Before I get into the detail I’ll just add that I’m not very familiar with Wordfast so I’m basing my suggestions on the small number of files I have received, or created, and the process I used to convert them to formats more useful for a Studio user. I’ll start with the glossaries as this is where I got the idea from, I better explain my opening statement too… this is because after I did an initial conversion using the Glossary Converter from the SDL Openexchange I was asked to explain how this would work with MultiTerm Convert. This of course made me think about the old versus the new… I wouldn’t compare Wordfast and Studio in this way at all 😉 Continue reading
The debate over who’s right, and what’s the correct spelling… localization or localisation… will undoubtedly go on for a long time, unless you ask my Mother who knows the British are right of course! I always lean towards the British spelling, probably the result of my upbringing, and when asked I always take the British point of view.
There are many Americanisms that have crept into our everyday speech, and if I’m really honest I use them too! If I’m even more honest I think I always used them and didn’t even know they were American English and not British English. The “z’s” are easy, but who gets cypher and cipher the wrong way around, disk and disc, gaol and jail or even meter and metre. No doubt there are those amongst us who would never get them wrong (my Mother would never get them wrong) but I think there are plenty of words like this that have become, dare I say it… interoperable! But what happens if you don’t want to get them wrong, and if you always want to stick to American English or British English? In our business this is often an important distinction, so with that introduction let’s take a quick look at how you could manage something like this using MultiTerm and Studio.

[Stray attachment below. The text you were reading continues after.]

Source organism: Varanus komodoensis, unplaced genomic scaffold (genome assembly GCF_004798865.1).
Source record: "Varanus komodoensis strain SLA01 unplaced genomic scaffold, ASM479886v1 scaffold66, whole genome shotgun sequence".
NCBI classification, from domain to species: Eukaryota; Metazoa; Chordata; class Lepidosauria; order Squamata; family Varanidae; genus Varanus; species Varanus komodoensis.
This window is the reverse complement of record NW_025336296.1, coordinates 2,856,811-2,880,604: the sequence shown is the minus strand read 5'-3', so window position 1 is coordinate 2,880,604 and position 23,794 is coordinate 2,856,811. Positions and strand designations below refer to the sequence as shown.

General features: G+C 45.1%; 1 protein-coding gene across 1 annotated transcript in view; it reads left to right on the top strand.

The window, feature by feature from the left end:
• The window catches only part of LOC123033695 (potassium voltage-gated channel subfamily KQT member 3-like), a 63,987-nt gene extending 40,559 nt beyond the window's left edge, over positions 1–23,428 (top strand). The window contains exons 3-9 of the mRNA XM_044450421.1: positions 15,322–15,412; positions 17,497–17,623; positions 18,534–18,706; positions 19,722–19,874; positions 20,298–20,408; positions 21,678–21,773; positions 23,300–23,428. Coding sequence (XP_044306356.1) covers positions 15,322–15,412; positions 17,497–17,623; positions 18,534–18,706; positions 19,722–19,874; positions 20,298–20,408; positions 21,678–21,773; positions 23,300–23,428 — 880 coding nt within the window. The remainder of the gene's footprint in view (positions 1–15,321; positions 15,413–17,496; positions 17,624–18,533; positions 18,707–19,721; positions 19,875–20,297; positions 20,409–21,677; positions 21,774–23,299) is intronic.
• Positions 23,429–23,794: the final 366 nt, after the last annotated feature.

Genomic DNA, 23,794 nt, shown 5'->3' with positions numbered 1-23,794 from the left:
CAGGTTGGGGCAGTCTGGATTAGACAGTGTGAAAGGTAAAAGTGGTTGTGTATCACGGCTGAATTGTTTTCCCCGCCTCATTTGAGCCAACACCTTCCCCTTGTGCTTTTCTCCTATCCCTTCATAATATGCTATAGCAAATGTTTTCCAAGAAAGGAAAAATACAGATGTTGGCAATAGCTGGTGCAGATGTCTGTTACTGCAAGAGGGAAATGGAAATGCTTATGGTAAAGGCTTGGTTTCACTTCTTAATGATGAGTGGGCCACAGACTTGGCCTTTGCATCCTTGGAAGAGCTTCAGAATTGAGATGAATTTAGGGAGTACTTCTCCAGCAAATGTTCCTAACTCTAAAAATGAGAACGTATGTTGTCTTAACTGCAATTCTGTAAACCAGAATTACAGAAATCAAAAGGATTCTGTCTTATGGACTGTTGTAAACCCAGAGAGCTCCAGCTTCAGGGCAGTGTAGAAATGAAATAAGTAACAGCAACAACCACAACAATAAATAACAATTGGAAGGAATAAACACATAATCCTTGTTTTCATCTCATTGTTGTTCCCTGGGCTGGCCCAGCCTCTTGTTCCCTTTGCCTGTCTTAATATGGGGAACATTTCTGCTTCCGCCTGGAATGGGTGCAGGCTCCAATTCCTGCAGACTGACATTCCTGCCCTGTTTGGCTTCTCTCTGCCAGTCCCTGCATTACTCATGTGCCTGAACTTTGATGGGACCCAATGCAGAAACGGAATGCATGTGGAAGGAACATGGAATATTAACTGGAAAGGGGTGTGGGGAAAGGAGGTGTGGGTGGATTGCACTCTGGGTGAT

If this title sounds familiar to you it’s probably because I wrote an article three years ago on the SDL blog with the very same title. It’s such a good title (in my opinion ;-)) I decided to keep it and write the same article again, but refreshed and enhanced a little for SDL Trados Studio 2014.
Something I only occasionally hear these days is “When I used Workbench or SDLX it was simple to create a quick analysis of my files. Now I have to create a Project in Studio and it takes so long to do the same thing.” I do think this is something you’re more likely to hear from experienced users of the older products because they initially find that getting a quick report out of Studio is a far more onerus process than it used to be. What they might not think of is how you can use the Projects concept to make this easy for you once you become just as experienced with the new tools.
By taggy files I mean “embedded xml or html content” that is written into an Excel file alongside translatable text. In the last article I wrote I documented a method sometimes used by people to handle tagged content in a Word file… funnily enough I came across a Word file containing the XML components of an IDML file today and I guess it must have been prepared in a very similar way judging by the enormous number of tags using the tw4win style to hide them when opened by any SDL Trados version! Proof for me that this practice is sadly alive and well. But I digress… because this time I want to cover how to handle a similar problem when you find HTML or XML tagged content in an Excel file. This crops up quite a bit on ProZ so I thought it might be better to document it once and for all so I have something else to refer to in addition to the Studio help.